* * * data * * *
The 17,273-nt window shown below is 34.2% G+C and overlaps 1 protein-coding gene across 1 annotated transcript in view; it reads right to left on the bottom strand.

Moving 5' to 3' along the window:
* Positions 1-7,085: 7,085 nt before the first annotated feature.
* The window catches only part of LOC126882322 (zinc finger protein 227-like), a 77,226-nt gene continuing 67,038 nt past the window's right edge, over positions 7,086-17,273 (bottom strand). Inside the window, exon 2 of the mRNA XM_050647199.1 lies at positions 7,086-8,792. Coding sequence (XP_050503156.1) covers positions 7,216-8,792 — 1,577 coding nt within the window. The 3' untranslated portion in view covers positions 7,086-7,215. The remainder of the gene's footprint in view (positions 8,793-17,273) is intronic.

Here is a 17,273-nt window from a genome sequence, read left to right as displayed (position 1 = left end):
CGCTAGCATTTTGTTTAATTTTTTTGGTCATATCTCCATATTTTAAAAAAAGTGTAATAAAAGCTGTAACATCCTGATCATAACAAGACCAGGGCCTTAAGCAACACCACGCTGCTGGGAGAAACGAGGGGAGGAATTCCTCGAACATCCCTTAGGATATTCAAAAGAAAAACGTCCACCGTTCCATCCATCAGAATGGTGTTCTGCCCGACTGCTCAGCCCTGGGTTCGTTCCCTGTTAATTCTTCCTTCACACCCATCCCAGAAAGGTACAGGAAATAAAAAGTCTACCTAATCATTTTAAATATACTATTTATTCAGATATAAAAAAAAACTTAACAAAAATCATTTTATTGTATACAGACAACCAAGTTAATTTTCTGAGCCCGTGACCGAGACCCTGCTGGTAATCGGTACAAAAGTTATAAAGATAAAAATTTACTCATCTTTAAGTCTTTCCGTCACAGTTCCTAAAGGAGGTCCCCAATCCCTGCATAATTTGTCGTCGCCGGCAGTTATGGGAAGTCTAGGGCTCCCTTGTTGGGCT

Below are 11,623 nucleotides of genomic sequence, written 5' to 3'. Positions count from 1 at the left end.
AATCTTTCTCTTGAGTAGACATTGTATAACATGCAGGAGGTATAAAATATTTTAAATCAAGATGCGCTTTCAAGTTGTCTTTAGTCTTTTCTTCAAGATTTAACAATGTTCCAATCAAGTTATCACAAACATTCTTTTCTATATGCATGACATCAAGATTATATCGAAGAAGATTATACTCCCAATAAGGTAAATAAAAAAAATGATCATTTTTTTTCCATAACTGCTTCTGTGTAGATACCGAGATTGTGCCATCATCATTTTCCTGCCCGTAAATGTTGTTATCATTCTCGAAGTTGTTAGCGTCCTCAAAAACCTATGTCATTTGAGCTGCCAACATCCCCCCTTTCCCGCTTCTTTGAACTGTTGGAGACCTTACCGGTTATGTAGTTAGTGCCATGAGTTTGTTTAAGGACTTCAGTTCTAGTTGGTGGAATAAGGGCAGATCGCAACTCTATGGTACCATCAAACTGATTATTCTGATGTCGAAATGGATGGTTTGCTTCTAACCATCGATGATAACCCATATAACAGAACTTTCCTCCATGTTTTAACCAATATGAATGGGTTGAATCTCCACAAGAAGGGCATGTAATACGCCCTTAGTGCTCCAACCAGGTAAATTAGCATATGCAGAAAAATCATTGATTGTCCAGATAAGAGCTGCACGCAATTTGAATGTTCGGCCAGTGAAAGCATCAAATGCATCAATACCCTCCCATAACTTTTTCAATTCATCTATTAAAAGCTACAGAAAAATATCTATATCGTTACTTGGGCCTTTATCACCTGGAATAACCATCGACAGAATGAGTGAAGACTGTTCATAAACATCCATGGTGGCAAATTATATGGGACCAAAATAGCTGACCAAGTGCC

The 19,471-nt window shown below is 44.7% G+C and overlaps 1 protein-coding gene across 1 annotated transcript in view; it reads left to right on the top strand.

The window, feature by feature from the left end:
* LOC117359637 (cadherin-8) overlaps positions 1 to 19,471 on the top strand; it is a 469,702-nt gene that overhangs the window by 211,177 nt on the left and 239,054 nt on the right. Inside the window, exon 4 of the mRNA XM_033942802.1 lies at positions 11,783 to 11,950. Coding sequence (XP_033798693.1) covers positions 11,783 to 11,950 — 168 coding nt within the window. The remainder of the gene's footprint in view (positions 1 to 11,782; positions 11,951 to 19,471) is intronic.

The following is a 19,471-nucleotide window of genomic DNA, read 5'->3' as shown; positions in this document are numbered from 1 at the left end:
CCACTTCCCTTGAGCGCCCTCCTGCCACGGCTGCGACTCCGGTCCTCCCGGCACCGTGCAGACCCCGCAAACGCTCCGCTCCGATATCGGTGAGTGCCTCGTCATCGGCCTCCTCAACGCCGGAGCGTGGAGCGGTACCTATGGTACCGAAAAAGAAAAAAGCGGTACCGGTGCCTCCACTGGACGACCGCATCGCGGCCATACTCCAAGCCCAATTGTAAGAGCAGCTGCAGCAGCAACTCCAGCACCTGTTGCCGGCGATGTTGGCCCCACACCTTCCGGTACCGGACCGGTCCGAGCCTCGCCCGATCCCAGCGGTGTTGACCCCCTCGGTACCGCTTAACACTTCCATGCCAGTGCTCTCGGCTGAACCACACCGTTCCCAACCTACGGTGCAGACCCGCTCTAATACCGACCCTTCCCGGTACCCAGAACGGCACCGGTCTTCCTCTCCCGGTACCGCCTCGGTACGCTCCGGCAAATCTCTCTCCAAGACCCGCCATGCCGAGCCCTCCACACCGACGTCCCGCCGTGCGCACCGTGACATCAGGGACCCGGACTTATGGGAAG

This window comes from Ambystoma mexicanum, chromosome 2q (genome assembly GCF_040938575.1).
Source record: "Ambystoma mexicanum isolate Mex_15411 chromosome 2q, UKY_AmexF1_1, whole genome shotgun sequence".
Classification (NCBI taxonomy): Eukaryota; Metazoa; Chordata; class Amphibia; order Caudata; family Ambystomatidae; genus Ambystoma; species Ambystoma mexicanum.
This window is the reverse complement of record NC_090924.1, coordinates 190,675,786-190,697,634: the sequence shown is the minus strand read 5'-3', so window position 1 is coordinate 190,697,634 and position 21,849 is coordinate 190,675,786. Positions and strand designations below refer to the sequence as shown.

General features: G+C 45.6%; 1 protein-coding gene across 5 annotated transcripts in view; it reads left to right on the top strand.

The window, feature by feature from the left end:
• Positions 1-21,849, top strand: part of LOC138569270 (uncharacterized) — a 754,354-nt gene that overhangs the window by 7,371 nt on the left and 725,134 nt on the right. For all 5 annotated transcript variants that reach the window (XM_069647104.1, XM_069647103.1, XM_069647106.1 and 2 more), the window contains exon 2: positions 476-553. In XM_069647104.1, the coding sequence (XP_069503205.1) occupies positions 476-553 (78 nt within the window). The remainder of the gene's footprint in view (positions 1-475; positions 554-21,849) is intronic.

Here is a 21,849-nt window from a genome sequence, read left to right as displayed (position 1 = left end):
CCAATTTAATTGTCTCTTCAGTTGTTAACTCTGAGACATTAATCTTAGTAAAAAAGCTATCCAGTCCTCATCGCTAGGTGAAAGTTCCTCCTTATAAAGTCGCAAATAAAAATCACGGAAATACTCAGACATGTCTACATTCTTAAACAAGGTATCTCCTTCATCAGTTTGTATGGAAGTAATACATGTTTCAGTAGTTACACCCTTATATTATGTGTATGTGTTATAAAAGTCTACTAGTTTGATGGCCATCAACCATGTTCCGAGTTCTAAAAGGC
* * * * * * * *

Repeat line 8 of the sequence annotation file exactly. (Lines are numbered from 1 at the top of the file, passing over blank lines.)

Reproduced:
AATCTTTCTCTTGAGTAGACATTGTATAACATGCAGGAGGTATAAAATATTTTAAATCAAGATGCGCTTTCAAGTTGTCTTTAGTCTTTTCTTCAAGATTTAACAATGTTCCAATCAAGTTATCACAAACATTCTTTTCTATATGCATGACATCAAGATTATATCGAAGAAGATTATACTCCCAATAAGGTAAATAAAAAAAATGATCATTTTTTTTCCATAACTGCTTCTGTGTAGATACCGAGATTGTGCCATCATCATTTTCCTGCCCGTAAATGTTGTTATCATTCTCGAAGTTGTTAGCGTCCTCAAAAACCTATGTCATTTGAGCTGCCAACATCCCCCCTTTCCCGCTTCTTTGAACTGTTGGAGACCTTACCGGTTATGTAGTTAGTGCCATGAGTTTGTTTAAGGACTTCAGTTCTAGTTGGTGGAATAAGGGCAGATCGCAACTCTATGGTACCATCAAACTGATTATTCTGATGTCGAAATGGATGGTTTGCTTCTAACCATCGATGATAACCCATATAACAGAACTTTCCTCCATGTTTTAACCAATATGAATGGGTTGAATCTCCACAAGAAGGGCATGTAATACGCCCTTAGTGCTCCAACCAGGTAAATTAGCATATGCAGAAAAATCATTGATTGTCCAGATAAGAGCTGCACGCAATTTGAATGTTCGGCCAGTGAAAGCATCAAATGCATCAATACCCTCCCATAACTTTTTCAATTCATCTATTAAAAGCTACAGAAAAATATCTATATCGTTACTTGGGCCTTTATCACCTGGAATAACCATCGACAGAATGAGTGAAGACTGTTCATAAACATCCATGGTGGCAAATTATATGGGACCAAAATAGCTGACCAAGTGCC